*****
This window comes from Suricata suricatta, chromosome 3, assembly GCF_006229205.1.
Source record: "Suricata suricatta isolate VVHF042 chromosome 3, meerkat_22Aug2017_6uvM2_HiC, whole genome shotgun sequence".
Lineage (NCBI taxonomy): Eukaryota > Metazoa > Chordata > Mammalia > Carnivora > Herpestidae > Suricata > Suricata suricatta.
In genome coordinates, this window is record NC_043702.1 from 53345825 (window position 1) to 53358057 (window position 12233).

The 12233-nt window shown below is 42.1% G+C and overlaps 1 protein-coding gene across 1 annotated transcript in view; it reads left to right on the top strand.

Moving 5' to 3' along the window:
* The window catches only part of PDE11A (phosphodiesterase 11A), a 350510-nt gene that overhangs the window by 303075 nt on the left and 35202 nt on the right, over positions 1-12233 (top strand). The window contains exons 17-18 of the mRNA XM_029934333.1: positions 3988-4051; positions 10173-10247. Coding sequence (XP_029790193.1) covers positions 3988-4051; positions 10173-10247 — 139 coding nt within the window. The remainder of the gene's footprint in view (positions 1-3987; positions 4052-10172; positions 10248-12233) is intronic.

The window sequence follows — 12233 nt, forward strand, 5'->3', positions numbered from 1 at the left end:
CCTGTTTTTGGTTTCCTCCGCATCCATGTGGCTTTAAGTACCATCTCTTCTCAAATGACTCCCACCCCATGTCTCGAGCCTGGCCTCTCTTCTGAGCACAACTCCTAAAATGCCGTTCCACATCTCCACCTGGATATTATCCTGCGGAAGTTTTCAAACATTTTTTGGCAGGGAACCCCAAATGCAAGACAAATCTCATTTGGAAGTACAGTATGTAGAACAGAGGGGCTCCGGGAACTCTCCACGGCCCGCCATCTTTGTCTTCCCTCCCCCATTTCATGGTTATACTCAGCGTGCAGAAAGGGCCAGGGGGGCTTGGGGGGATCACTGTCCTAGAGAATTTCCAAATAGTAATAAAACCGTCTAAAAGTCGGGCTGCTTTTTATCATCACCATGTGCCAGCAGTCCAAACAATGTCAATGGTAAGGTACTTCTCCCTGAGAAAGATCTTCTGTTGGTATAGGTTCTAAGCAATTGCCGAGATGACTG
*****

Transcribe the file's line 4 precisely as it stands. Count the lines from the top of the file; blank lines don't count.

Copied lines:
In genome coordinates, this window is record NC_043702.1 from 53345825 (window position 1) to 53358057 (window position 12233).